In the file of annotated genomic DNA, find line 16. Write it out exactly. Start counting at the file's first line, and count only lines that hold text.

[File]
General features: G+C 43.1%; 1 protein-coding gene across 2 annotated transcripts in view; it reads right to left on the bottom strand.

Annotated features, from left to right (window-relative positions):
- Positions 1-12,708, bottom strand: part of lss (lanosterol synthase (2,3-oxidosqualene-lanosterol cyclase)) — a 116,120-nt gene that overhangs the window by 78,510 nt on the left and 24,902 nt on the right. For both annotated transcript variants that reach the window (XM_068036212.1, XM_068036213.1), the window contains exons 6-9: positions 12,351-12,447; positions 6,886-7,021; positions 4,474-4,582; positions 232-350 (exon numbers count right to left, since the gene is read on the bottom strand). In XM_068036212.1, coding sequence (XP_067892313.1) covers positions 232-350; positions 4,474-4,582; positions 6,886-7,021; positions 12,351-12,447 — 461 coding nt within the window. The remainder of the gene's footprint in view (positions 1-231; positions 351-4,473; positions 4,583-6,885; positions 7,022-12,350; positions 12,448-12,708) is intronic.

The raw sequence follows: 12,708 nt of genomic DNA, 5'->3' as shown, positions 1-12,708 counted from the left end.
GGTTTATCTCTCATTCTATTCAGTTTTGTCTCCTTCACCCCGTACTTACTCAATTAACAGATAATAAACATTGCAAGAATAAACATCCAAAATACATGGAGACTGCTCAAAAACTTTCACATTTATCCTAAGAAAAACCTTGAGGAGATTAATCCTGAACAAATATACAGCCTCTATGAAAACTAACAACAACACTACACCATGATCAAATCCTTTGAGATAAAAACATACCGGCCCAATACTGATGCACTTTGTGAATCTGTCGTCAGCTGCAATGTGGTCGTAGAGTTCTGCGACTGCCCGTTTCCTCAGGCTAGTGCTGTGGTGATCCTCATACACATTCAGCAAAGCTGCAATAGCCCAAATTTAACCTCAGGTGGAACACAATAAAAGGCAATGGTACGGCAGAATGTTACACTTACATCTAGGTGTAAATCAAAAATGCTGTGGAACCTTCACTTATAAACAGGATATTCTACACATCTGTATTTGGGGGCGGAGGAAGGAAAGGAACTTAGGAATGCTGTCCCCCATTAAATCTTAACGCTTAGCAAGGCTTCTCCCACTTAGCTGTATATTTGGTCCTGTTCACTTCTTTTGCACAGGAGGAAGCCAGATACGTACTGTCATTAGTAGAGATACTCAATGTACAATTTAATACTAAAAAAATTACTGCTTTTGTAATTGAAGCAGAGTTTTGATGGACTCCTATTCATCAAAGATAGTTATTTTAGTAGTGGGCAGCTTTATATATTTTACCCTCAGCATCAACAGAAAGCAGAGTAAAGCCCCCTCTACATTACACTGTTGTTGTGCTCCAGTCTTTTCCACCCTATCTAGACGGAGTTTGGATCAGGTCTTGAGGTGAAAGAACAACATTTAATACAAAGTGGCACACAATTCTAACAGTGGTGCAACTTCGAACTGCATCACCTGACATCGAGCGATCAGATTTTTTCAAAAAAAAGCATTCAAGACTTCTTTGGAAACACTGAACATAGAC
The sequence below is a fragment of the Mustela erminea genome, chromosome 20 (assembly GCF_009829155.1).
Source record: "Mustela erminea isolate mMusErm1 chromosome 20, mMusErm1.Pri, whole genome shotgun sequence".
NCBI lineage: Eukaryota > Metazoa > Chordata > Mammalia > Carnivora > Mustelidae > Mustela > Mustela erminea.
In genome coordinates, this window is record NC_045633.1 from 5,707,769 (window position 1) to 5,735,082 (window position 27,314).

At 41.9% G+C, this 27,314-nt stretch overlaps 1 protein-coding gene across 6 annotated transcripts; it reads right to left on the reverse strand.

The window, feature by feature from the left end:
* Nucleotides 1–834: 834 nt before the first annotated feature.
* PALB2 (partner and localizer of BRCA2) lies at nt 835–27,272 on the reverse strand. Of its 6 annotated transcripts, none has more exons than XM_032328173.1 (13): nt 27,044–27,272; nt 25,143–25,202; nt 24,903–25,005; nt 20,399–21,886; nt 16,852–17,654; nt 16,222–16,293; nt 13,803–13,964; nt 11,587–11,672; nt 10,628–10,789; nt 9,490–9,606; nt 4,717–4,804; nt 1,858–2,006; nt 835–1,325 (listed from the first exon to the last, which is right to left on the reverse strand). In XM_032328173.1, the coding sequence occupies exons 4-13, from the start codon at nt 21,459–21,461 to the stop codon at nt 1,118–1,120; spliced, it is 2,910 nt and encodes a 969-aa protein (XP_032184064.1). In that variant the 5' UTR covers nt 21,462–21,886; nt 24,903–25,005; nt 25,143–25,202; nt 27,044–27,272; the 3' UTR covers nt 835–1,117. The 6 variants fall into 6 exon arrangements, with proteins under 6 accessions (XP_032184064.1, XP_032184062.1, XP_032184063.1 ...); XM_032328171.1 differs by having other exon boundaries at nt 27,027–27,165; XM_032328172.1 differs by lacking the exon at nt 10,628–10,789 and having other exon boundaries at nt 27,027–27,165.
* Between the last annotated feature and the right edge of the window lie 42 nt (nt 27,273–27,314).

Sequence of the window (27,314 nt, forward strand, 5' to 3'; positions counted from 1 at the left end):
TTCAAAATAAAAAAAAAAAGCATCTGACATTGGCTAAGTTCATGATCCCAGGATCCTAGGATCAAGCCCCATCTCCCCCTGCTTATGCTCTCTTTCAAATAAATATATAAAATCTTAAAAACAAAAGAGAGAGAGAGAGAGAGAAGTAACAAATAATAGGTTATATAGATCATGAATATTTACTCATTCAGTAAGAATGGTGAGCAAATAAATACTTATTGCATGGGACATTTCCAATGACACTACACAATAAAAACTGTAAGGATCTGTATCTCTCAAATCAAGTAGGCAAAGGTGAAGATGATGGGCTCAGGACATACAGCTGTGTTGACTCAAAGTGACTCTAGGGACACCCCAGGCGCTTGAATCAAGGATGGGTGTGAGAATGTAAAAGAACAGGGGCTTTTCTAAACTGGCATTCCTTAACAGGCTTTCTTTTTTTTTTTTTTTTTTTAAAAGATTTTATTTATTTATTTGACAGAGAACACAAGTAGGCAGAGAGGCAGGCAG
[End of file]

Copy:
TTCAAAATAAAAAAAAAAAGCATCTGACATTGGCTAAGTTCATGATCCCAGGATCCTAGGATCAAGCCCCATCTCCCCCTGCTTATGCTCTCTTTCAAATAAATATATAAAATCTTAAAAACAAAAGAGAGAGAGAGAGAGAGAAGTAACAAATAATAGGTTATATAGATCATGAATATTTACTCATTCAGTAAGAATGGTGAGCAAATAAATACTTATTGCATGGGACATTTCCAATGACACTACACAATAAAAACTGTAAGGATCTGTATCTCTCAAATCAAGTAGGCAAAGGTGAAGATGATGGGCTCAGGACATACAGCTGTGTTGACTCAAAGTGACTCTAGGGACACCCCAGGCGCTTGAATCAAGGATGGGTGTGAGAATGTAAAAGAACAGGGGCTTTTCTAAACTGGCATTCCTTAACAGGCTTTCTTTTTTTTTTTTTTTTTTTAAAAGATTTTATTTATTTATTTGACAGAGAACACAAGTAGGCAGAGAGGCAGGCAG